ENVIRONMENTAL IMPACT ASSESSMENT – PROPORTIONALITY IN THE AGE OF THE NATIONAL PLANNING POLICY FRAMEWORK
Several of us attended the MIPIM property conference in France in March of this year. Speaking to developers and funders, a major concern is EIA. Developers are sometimes told by their advisors or the planning authority in pre-application meetings that EIA is required.
I am writing this in response to clarify and hopefully reassure those involved in strategic planning the background to EIA, especially now, subsequent to the National Planning Policy Framework (NPPF).
EIA legislation pre-dates the NPPF; there are a number of UK regulations that give effect to the EU Directive on EIA, but the key one is 2011 EIA Regulations. This requires an EIA in a very limited number of cases (nuclear power stations, anyone?) Most development proposals fall into the two optional schedules: for example, housing development greater than 0.5ha is Schedule 2, meaning that it may require EIA.
The threshold for EIA is actually fairly high. The UK guidance provides a helpful flow chart which I would recommend any developer to read and understand. And if a development is designed with potential environmental impacts considered and mitigated, EIA becomes even less likely.
Most EIA regulations and guidance pre-dated the NPPF, and not all local authorities take into account the main principles of this framework: that is, a presumption in favour or sustainable development, and the concept of proportionality. Proportionality is essential in screening a project for EIA, (and my view is that EIA guidance on screening is congruent with proportionality.) Paragraph 193 of the NPPF states that the requirements of an LPA should be “proportionate to the development under consideration” and should ensure that all requirements are “relevant, necessary & material.”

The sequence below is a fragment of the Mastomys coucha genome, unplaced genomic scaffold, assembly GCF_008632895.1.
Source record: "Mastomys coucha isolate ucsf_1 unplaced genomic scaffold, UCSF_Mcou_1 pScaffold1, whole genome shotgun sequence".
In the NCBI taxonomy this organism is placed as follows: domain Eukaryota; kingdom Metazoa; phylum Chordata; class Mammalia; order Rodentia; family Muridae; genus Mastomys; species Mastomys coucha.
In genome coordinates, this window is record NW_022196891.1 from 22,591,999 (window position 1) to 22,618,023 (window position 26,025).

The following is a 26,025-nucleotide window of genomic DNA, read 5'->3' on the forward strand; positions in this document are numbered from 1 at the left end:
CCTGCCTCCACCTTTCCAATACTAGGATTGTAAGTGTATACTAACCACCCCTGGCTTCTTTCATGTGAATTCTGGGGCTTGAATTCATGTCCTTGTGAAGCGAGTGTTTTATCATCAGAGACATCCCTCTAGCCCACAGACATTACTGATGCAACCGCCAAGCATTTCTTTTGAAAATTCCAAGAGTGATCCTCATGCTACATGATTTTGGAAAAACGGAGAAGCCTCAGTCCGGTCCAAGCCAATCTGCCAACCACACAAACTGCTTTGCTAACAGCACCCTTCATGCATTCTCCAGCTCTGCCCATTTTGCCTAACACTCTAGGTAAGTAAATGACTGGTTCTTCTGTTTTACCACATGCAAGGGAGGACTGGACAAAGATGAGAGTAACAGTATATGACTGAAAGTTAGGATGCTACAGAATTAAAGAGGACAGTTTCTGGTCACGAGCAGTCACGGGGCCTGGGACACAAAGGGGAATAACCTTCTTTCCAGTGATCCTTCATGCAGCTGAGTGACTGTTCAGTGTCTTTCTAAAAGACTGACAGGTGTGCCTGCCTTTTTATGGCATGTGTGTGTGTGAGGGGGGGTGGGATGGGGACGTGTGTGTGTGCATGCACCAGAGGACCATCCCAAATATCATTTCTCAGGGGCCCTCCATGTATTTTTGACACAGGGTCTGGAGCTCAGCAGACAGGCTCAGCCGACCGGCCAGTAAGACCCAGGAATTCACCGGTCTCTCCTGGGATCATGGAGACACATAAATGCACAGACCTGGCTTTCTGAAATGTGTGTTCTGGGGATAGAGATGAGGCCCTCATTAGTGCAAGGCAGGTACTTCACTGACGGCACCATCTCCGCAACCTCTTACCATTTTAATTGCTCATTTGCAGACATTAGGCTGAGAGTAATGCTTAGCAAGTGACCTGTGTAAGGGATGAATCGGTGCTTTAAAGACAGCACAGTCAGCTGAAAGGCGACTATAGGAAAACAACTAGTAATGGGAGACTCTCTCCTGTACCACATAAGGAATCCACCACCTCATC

If the scale or the siting of a proposal is such that EIA would be required, then the scope should consider proportionality as well. Many technical professionals follow guidance on the production of EIA for their respective fields. Our practice is very familiar with, for example, guidance produced by the Landscape Institute and the Institute of Ecology and Environmental Management.
It needs to be borne in mind however, that such guidance is not site specific and is all- encompassing. For every project for which EIA is required, the scope of that assessment needs to be proportional. For example, a large greenfield site would support a range of species; but typically, only a small number of these would be affected by the development proposals. The focus of any EIA should quite properly be on those elements likely to be significantly affected.
Why is this important, and why not just cover all contingencies, “just in case”? EIA is costly. Field work, site surveys and data analysis must be undertaken. There is a stipulated procedure for publication and consultation. Technical appendices have to be written and a summary Environmental Statement must be produced. The whole process must be project managed and quality-controlled.
EIA slows the planning process substantially. Once submitted and registered with the local authority, they are given twice as long to consider the application. Registration of the application could be delayed while the local authority considers the compliance of the EIA.
For smaller projects and lower value development, the cost of EIA could affect the viability of a scheme.
If a local authority insists on one, it is possible (and often quite successful) to appeal that requirement to the DCLG. This is called “requesting a screening opinion”. Scoping can also be appealed, although I find it is less of an issue. For all these reasons, I would urge developers to carefully scrutinise and challenge any request for an EIA
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